When the West Coast curfew was imposed, ordering people of Japanese background to be home by 8 p.m., Mr. Hirabayashi ignored it. When the internment directive was put in place, he refused to register at a processing center and was jailed.
Contending that the government’s actions were racially discriminatory, Mr. Hirabayashi proved unyielding. He refused to post $500 bail because he would have been transferred to an internment camp while awaiting trial. He remained in jail from May 1942 until October of that year, when his case was heard before a federal jury in Seattle. Continue reading
by Larry Everest, Revolution
The danger of a U.S.-Israeli war on Iran is escalating rapidly. The U.S. and its allies are ramping up their all-around assault on Iran, including new crippling sanctions, and openly threatening to attack. Ground is being laid daily in the headlines and statements by politicians of every stripe in mainstream U.S. politics calling for aggression against Iran—all justified by unsubstantiated assertions that Iran is pursuing nuclear weapons.
Whether or not Iran is pursuing nuclear weapons technology (and there is no proof they are), this U.S. imperialist narrative and framework is an outrageous effort to turn reality upside down—the reality of which of the clashing oppressive forces in the region is the dominant threatening oppressor and bully.
Iran is a non-nuclear, Third World country. The U.S. is the world’s most powerful nuclear weapons state—with over 4,000 warheads. It’s the only country to ever use nuclear weapons, killing 150,000-240,000 people in the 1945 bombings of Hiroshima and Nagasaki in Japan (with many more dying of the effects of radiation for years after). It’s the main backer of the one country in the Middle East that actually does have nuclear weapons—Israel.
Now the U.S. and its allies have launched a massive, all-around campaign of aggression against Iran in the name of stopping the spread of nuclear weapons. These weapons are horrible, and they should be banished from the earth. If the U.S. rulers were really against these tools of mass murder they’d insist everyone get rid of them—but they’re not. They and their media mouthpieces aren’t saying word one about getting rid of their nukes, or Israel’s nukes, or Britain or France’s nukes.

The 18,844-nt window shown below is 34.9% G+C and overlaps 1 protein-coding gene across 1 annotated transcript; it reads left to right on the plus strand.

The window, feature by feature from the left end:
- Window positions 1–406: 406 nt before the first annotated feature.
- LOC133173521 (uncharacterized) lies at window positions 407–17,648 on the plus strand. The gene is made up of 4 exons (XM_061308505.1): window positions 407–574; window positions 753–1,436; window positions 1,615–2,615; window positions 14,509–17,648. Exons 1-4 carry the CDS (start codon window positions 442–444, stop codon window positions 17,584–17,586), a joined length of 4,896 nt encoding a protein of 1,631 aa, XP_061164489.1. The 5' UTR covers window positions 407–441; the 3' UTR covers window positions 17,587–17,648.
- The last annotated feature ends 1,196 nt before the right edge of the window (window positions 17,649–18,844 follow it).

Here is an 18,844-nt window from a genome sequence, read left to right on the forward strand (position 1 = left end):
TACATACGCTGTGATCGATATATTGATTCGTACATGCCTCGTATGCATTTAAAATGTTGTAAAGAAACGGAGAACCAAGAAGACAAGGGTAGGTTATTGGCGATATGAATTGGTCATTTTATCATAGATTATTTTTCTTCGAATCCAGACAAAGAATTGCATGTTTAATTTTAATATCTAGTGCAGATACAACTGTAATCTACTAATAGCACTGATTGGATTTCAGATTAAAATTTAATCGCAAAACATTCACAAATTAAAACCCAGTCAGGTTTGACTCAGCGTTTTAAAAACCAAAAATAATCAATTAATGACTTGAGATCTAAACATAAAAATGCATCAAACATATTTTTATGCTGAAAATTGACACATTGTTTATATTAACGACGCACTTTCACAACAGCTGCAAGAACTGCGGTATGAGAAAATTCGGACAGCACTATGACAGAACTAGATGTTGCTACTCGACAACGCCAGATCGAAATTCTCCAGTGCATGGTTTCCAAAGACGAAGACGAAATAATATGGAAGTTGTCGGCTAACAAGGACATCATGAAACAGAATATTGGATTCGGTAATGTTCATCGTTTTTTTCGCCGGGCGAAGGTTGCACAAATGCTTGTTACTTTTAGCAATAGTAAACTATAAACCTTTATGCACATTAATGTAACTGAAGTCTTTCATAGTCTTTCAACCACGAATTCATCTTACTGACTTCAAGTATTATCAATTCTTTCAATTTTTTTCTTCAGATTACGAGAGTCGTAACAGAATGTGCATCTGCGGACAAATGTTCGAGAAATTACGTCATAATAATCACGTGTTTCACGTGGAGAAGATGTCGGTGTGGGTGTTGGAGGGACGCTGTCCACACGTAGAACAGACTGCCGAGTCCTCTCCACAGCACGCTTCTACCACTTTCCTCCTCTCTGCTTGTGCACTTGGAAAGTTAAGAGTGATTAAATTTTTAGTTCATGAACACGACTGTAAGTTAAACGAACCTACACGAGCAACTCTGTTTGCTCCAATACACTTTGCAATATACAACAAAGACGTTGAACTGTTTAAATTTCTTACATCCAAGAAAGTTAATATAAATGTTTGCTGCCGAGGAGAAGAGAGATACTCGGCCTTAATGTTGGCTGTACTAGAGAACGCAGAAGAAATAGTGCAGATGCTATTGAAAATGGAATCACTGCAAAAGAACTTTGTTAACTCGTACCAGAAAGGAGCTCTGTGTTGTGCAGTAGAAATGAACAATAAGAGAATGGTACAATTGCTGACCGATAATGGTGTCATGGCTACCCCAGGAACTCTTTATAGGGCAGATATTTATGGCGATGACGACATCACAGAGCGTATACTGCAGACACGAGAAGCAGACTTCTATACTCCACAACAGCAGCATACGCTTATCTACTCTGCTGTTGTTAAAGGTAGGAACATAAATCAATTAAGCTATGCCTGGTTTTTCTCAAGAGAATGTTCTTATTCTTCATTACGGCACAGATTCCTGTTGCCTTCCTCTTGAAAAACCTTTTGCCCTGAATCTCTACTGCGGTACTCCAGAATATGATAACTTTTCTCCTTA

Instead, the U.S. and its allies are threatening war over the possibility that Iran could get a bomb, a war that would be terrible for the people of the world. In a 2006 statement, Kurt Gottfried, Chairman of the Union of Concerned Scientists, and emeritus professor of physics at Cornell University, said: “The [Bush] administration is reportedly considering using the B51-11 nuclear ‘bunker buster’ against an underground facility near Natanz, Iran. The use of such a weapon would create massive clouds of radioactive fallout that could spread far from the site of the attack, including to other nations. Even if used in remote, lightly populated areas, the number of casualties could range up to more than a hundred thousand, depending on the weapon yield and weather conditions.” And any attack by the U.S. and Israel on Iran would be military aggression to preserve their military dominance—including their nuclear monopoly—in the Middle East. There is absolutely no justice in anything the U.S. is doing in pursuit of this criminal goal.
• • •
The last half of December saw a sharp spike in the U.S.-led assault on Iran’s Islamic Republic. On December 31, President Obama signed a defense authorization bill that included by far the harshest sanctions the U.S. and its allies have yet imposed on Iran. These new sanctions target Iran’s oil exports (which account for well over half of government revenues) for the first time, as well as its financial sector. (One provision calls for punishing foreign firms and banks which purchase Iranian oil, including through its central bank.) Continue reading
[Photo: Paul J. Richards/Getty Images]
Wednesday, January 4 2012